This is a picture of caraway fruit, yes they're fruit...
So I've had this problem trying to figure out the difference, in Hungary, between cumin and caraway. This is not a problem when specimens of either one of the two fruits are in front of me: the appearance, smell, and of course, taste are all unique to either fruit. Now this has eluded me ever since I was told some pálinka I was drinking in Transylvania was cumin flavored, it definitely was not! Why would a VERY intelligent Hungarian native speaker with a near native fluency of English make such a mistake and tell me I was drinking pálinka made from cumin? And how could this EVER be a confusion in the first place?
So what we have here is a good 'ol fashioned cultural and linguistic mystery. I turned to my dictionary, two of them actually, a matching set written by the same Hungarian language experts: one is Hungarian to English (Magyar-Angol), the other English to Hungarian (Angol-Magyar). So I started from the Hungarian side of the equation by looking up the presumed word for cumin: kömény. The dictionary tells me that this is the Hungarian word for caraway, yay! No more confusion! But that was a little TOO easy, and it didn't account for the entire misunderstanding in the first place. So I dug into my English to Hungarian dictionary and looked up cumin: kömény. What!? No help there, so I turned to caraway and saw the very same entry: kömény. So I have one dictionary telling me that two very different spices are the same, while the other is telling me that kömény only means caraway.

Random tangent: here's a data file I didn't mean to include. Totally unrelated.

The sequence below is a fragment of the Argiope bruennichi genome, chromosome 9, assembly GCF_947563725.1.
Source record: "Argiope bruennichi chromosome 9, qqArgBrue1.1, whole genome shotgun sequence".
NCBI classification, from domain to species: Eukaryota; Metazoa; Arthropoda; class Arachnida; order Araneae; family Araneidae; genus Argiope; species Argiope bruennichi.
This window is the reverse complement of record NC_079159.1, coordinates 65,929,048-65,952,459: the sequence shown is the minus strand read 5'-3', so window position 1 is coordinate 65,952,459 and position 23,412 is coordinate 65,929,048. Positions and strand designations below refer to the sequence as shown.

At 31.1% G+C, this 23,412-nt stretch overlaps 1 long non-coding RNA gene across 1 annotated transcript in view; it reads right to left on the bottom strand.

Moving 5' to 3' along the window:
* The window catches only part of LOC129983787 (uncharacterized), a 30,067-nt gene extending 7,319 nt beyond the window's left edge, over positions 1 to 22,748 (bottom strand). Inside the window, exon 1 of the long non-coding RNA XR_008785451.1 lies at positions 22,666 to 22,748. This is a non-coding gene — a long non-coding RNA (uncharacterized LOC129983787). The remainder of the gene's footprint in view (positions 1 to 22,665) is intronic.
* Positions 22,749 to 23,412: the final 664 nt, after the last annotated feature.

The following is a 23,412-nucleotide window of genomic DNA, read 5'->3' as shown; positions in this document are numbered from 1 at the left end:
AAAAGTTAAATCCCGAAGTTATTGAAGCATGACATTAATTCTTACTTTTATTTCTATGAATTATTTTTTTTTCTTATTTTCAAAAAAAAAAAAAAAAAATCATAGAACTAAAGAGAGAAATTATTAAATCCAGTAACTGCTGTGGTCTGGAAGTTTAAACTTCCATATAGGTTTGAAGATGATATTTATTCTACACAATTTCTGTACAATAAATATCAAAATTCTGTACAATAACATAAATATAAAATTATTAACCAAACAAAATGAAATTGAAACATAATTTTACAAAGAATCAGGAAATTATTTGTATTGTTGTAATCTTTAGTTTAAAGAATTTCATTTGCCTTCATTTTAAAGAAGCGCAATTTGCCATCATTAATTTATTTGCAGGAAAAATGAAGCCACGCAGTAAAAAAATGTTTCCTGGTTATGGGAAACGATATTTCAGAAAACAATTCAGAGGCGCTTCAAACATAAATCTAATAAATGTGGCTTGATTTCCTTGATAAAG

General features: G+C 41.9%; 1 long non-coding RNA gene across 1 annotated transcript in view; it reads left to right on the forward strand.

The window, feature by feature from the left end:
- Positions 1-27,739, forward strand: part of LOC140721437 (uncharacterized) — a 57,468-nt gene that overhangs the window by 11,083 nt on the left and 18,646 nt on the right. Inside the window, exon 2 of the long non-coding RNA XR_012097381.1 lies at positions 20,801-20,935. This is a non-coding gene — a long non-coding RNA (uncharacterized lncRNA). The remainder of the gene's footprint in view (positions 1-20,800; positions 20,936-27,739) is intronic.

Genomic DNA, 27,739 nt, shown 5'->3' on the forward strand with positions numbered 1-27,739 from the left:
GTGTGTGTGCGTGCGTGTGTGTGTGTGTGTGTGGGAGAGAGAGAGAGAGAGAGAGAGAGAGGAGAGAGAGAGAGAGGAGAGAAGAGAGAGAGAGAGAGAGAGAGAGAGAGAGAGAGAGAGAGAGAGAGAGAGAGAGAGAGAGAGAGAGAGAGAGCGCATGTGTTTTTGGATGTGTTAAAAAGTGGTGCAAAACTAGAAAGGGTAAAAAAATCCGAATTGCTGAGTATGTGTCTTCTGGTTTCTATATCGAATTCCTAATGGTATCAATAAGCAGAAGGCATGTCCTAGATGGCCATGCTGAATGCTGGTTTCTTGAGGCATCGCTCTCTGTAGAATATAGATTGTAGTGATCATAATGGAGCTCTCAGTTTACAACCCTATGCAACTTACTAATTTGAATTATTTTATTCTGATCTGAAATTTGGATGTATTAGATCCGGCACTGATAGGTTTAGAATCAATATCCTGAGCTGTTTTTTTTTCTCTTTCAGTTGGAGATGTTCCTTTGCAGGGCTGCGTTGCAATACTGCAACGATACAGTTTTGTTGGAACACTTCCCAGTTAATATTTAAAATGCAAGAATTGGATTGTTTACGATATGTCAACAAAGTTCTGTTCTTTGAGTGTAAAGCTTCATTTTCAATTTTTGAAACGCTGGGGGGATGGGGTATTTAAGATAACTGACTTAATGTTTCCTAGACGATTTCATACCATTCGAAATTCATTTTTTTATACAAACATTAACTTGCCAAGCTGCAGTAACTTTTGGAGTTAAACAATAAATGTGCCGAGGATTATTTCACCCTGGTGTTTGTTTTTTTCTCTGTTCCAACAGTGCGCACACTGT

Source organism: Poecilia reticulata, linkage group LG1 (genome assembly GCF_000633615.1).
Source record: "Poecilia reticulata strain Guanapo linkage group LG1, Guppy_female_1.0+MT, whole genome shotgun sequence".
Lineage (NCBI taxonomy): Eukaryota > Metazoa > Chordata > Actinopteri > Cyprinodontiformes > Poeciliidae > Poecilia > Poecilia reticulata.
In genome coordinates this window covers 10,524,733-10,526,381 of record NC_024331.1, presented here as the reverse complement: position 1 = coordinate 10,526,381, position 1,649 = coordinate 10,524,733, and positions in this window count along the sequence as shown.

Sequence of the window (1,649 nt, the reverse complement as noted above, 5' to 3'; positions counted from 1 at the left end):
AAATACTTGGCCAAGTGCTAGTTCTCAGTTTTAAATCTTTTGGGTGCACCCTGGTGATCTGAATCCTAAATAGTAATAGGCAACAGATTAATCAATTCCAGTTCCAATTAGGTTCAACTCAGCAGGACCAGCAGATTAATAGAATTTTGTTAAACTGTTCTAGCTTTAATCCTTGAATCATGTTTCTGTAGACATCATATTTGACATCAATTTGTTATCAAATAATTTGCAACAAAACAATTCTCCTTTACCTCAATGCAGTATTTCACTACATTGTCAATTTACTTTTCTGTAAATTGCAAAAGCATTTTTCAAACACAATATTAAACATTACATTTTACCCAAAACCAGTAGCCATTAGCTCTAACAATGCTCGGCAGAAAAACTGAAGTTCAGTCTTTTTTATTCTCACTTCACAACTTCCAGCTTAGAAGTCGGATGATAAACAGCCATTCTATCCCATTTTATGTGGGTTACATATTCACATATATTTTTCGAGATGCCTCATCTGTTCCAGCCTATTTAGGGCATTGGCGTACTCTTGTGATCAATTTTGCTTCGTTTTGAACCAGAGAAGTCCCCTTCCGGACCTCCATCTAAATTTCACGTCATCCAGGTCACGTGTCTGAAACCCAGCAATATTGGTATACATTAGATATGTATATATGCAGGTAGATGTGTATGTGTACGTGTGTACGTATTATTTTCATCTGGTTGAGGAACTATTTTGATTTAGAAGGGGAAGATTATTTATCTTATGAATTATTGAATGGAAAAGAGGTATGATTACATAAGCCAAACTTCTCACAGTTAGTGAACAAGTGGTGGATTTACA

With this mystery only half solved, if anyone looks these words up the authorities are telling them that one Hungarian word is just as good as two English words when in reality that just isn't true and it misleads good people seeking knowledge, I had to go deeper...
So, I did a little digging on the internet and found a site for spices and found a little history on the matter. To begin: caraway is more native and has been adapted on a far wider culinary scale in Northern and Eastern European countries. The opposite is true for the part of Europe and Asia where the cumin fruit reigns supreme. Some languages also have equal and opposite names for the two spices that include naming the native fruit by a local name, then referring to the other fruit by a similar name, but with an exotic twist. For example, in Hungarian you now know that caraway is called kömény whereas the foreign cumin can go by the exotic misnomer of egyiptomi
kömény: makes a lot of sense, right?
This is a picture of cumin fruit, yes, they're fruit too!